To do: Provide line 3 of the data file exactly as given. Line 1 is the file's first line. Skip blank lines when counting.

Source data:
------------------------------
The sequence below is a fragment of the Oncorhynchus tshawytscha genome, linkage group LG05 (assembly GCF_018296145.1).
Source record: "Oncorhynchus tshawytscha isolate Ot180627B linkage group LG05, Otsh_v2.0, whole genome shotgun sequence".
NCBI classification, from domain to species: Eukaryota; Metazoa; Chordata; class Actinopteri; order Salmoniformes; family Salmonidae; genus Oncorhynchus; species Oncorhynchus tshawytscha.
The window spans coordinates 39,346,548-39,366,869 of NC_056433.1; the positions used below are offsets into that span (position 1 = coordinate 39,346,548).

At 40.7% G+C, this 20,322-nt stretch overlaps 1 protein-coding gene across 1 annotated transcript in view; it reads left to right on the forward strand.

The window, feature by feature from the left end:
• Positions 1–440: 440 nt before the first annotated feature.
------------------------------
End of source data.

NCBI classification, from domain to species: Eukaryota; Metazoa; Chordata; class Actinopteri; order Salmoniformes; family Salmonidae; genus Oncorhynchus; species Oncorhynchus tshawytscha.